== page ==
"It was scary as hell," she said. "You can't identify a skinhead today, they're just living among us. It was eye opening."
More importantly, to Picoult, she also spent a lot of time with women of color in social justice workshops, where an Asian American woman talked about how much she hated eye makeup and how her struggle with self image became internally devastating. An African American woman talked about how hard it is to get up every morning and put on a mask to present herself to the world the way white people wanted her to act and behave.
"I left the first workshop in tears," said Picoult. "It's all the tiny, little things that I chalked up to being normal and took for granted in my childhood — they were racist things, beliefs I grew up with and never questioned. Ignorance is a big privilege."
To make sure Ruth's voice was authentic, Picoult ran those chapters past a group of women of color who, she said, were kind enough to tell their stories, lend their experiences openly and point Picoult in the right direction.
"Their voices really became Ruth's voice," she said.
She's described the writing process for this novel as a "beast" on more than one occasion. She went into this process thinking "I'm not a racist," she said, but came out with a different viewpoint.
"I'm not writing this book for people of color to tell them how hard their lives are," she said. "I have never lived the lives they lived and there are plenty of excellent writers of color who do that already. It's my job to tell other people like me, white people, what is going on and how they played a role. That's more challenging, to point at yourself and say 'I'm a racist, too.'"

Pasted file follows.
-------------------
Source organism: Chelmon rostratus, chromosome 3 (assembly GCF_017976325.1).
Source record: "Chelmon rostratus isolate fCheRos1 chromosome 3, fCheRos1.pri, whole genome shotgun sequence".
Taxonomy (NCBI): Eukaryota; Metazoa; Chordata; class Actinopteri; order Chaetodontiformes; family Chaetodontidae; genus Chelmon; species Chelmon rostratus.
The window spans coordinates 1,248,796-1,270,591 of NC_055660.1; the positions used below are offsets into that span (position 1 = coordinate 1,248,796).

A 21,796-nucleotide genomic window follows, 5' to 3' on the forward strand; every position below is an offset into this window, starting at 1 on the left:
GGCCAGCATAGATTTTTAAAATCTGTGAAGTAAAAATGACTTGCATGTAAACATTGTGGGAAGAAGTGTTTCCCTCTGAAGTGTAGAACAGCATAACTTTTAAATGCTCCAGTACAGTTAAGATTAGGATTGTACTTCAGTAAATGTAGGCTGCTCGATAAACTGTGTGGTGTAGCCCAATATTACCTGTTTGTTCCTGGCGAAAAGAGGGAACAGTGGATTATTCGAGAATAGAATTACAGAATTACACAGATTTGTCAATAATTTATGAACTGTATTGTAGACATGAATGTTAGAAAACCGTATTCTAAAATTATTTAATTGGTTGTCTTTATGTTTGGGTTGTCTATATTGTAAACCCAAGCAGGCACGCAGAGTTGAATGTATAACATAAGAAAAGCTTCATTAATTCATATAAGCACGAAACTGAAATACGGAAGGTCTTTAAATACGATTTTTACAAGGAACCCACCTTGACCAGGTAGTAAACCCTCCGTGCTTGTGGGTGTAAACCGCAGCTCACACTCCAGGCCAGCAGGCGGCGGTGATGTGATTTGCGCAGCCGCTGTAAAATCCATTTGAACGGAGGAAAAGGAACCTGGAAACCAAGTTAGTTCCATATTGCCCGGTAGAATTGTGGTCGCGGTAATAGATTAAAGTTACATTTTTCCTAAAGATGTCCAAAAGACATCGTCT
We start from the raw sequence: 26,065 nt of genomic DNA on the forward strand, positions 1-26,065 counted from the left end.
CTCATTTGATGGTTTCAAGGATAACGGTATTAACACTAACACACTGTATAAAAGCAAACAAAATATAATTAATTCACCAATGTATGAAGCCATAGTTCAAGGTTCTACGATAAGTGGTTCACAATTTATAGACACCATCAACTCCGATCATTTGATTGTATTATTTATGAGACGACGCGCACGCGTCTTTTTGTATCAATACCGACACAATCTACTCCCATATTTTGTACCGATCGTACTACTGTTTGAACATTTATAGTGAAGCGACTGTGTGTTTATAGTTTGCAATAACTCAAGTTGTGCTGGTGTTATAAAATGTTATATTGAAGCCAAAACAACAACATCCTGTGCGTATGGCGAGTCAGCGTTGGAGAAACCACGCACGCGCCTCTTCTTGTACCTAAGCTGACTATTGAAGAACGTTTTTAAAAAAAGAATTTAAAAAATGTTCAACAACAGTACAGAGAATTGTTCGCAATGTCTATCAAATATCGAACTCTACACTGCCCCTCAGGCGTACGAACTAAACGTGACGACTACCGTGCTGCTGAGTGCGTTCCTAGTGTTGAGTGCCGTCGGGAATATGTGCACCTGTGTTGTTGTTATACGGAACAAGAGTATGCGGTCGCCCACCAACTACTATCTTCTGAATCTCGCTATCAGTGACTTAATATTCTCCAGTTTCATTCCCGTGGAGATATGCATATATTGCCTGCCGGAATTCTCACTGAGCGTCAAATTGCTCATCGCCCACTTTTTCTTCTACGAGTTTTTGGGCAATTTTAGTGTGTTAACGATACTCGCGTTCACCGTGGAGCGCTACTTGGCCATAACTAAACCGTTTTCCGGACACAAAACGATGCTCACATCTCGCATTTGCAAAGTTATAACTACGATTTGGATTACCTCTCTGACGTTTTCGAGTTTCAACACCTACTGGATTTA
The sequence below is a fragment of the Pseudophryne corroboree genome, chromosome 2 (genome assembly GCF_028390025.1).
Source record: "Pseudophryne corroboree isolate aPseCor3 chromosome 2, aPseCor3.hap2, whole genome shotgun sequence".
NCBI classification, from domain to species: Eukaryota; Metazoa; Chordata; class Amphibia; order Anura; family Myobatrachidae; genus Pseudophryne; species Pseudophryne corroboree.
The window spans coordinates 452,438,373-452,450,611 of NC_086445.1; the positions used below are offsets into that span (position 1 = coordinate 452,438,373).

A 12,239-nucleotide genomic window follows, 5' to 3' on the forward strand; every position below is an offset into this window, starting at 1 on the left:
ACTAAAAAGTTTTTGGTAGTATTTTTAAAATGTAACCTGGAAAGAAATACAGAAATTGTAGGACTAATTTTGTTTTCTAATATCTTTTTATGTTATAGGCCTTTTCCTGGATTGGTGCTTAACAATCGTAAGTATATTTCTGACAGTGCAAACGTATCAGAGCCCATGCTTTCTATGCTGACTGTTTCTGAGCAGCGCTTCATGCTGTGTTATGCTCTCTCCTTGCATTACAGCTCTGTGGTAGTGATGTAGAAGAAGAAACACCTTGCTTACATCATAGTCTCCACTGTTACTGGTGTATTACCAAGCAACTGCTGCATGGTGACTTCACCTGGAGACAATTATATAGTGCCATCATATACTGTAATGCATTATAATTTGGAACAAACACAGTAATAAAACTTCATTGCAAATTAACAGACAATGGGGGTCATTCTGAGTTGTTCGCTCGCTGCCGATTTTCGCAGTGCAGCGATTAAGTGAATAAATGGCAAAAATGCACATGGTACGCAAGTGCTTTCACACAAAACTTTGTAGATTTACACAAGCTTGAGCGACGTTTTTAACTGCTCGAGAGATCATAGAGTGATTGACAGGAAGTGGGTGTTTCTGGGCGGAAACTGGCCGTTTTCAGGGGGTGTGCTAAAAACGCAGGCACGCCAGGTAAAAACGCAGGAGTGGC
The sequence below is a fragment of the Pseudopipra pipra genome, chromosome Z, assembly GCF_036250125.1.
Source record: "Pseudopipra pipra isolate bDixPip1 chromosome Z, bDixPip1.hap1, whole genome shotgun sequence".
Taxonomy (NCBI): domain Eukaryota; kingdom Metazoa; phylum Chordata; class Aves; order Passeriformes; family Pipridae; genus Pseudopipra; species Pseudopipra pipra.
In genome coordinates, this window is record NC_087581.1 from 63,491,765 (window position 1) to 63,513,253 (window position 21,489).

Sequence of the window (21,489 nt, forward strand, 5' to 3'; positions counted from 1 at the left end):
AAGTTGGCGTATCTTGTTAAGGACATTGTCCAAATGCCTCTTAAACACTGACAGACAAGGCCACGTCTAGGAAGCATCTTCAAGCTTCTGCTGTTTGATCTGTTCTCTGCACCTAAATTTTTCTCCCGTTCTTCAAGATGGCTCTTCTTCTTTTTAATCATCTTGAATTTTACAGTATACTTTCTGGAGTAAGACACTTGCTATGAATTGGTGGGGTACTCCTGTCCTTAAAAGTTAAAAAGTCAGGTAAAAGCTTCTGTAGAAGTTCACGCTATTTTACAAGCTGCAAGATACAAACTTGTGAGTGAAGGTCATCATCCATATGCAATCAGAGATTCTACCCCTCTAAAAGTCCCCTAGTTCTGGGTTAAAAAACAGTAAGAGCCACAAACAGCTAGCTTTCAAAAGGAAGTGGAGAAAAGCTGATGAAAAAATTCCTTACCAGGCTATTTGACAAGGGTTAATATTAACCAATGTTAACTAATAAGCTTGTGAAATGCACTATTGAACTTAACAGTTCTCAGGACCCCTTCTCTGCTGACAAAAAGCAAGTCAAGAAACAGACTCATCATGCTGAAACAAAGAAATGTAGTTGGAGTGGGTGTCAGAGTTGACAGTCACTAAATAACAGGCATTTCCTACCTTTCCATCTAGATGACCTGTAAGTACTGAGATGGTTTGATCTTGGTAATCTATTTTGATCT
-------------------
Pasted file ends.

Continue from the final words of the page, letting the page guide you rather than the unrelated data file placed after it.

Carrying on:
It's an interesting and difficult discussion, and one that will take place across the country in stops on Picoult's book tour. On Saturday, Oct. 8, at The Clark, fans will have a chance to hear Picoult discuss the book at 1 or 4 p.m.
The Clark, according to Vicki Saltzman, director of communications at the museum, is a natural, interesting spot for Picoult fans to gather.
"We like to think of the Clark as a convener's common area," she said, pointing out that many people come to the museum to do more than just look at art. "We're delighted to have her here and give our audience something interesting and different. We think it's going to be a great day."
Picoult knows the book and its topic — which she points out, has been relevant for the past 200 years, "it feels so immediate suddenly because of the onslaught of social media" — is going to spur some uncomfortable discussions and there will be some backlash. But, she said, she's ready for it.
"It's really hard to find the words to talk about racism, but this book can be an entry point for discussion," she said. "I might screw up, I might not, but it's better than not saying anything at all. I want this book to get people to talk about race even though it's scary and uncomfortable, talk about it even when there isn't anyone of color around. Second, after you put my book down, I want readers to go find a book by an author of color who will authentically and realistically tell the story as a person of color. It may be a voice not on your bookshelf, but the more voices you read not like your own, the more you'll learn."
If you go ...
What: Jodi Picoult debuts 'Small Great Things' with talks, book signing and reception
When: Author talks 1 and 4 p.m.; Book signing 2 p.m.; Cocktail reception 5 p.m., all on Saturday, Oct. 8
Where: The Clark Art Institute, 225 South St., Williamstown
Cost: Tickets are $60 ($40 for members) and includes museum admission, one signed copy of "Small Great Things," entrance into one of the talks and to the reception, and a Random House gift bag.
Reservations: Seating is limited and reservations are required. Visit http://bit.ly/jodiclark.
*As of press time, tickets were available, but extremely limited.
The book: "Small Great Things" will be available for purchase on Oct. 11.